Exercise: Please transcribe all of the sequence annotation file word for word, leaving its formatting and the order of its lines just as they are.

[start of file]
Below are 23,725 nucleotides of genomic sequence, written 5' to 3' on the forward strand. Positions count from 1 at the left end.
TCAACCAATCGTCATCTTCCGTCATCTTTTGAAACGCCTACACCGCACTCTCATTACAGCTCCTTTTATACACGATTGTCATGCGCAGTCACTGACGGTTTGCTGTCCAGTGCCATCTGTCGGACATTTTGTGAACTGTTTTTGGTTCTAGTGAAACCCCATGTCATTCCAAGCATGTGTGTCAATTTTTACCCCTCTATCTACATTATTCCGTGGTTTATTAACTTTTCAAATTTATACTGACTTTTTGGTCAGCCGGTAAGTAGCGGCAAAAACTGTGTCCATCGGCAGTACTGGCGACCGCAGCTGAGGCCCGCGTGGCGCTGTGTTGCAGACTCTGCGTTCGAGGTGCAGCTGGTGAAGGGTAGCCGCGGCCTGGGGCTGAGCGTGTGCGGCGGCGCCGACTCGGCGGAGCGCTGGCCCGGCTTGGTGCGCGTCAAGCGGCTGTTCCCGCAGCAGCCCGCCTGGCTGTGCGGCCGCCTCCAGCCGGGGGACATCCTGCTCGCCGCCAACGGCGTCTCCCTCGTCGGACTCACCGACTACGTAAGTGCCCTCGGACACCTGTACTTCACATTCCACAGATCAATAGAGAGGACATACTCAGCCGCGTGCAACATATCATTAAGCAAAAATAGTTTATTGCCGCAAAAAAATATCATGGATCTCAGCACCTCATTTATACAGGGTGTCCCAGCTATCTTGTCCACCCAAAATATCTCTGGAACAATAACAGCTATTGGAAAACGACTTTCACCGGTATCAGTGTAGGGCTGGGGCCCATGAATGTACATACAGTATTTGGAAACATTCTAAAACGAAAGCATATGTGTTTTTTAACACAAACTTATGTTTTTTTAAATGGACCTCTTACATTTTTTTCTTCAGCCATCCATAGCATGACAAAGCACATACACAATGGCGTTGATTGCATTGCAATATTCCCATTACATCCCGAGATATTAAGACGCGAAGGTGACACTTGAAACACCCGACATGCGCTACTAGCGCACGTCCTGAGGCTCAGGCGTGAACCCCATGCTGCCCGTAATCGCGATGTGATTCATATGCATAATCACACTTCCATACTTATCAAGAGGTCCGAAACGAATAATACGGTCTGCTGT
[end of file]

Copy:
Below are 23,725 nucleotides of genomic sequence, written 5' to 3' on the forward strand. Positions count from 1 at the left end.
TCAACCAATCGTCATCTTCCGTCATCTTTTGAAACGCCTACACCGCACTCTCATTACAGCTCCTTTTATACACGATTGTCATGCGCAGTCACTGACGGTTTGCTGTCCAGTGCCATCTGTCGGACATTTTGTGAACTGTTTTTGGTTCTAGTGAAACCCCATGTCATTCCAAGCATGTGTGTCAATTTTTACCCCTCTATCTACATTATTCCGTGGTTTATTAACTTTTCAAATTTATACTGACTTTTTGGTCAGCCGGTAAGTAGCGGCAAAAACTGTGTCCATCGGCAGTACTGGCGACCGCAGCTGAGGCCCGCGTGGCGCTGTGTTGCAGACTCTGCGTTCGAGGTGCAGCTGGTGAAGGGTAGCCGCGGCCTGGGGCTGAGCGTGTGCGGCGGCGCCGACTCGGCGGAGCGCTGGCCCGGCTTGGTGCGCGTCAAGCGGCTGTTCCCGCAGCAGCCCGCCTGGCTGTGCGGCCGCCTCCAGCCGGGGGACATCCTGCTCGCCGCCAACGGCGTCTCCCTCGTCGGACTCACCGACTACGTAAGTGCCCTCGGACACCTGTACTTCACATTCCACAGATCAATAGAGAGGACATACTCAGCCGCGTGCAACATATCATTAAGCAAAAATAGTTTATTGCCGCAAAAAAATATCATGGATCTCAGCACCTCATTTATACAGGGTGTCCCAGCTATCTTGTCCACCCAAAATATCTCTGGAACAATAACAGCTATTGGAAAACGACTTTCACCGGTATCAGTGTAGGGCTGGGGCCCATGAATGTACATACAGTATTTGGAAACATTCTAAAACGAAAGCATATGTGTTTTTTAACACAAACTTATGTTTTTTTAAATGGACCTCTTACATTTTTTTCTTCAGCCATCCATAGCATGACAAAGCACATACACAATGGCGTTGATTGCATTGCAATATTCCCATTACATCCCGAGATATTAAGACGCGAAGGTGACACTTGAAACACCCGACATGCGCTACTAGCGCACGTCCTGAGGCTCAGGCGTGAACCCCATGCTGCCCGTAATCGCGATGTGATTCATATGCATAATCACACTTCCATACTTATCAAGAGGTCCGAAACGAATAATACGGTCTGCTGT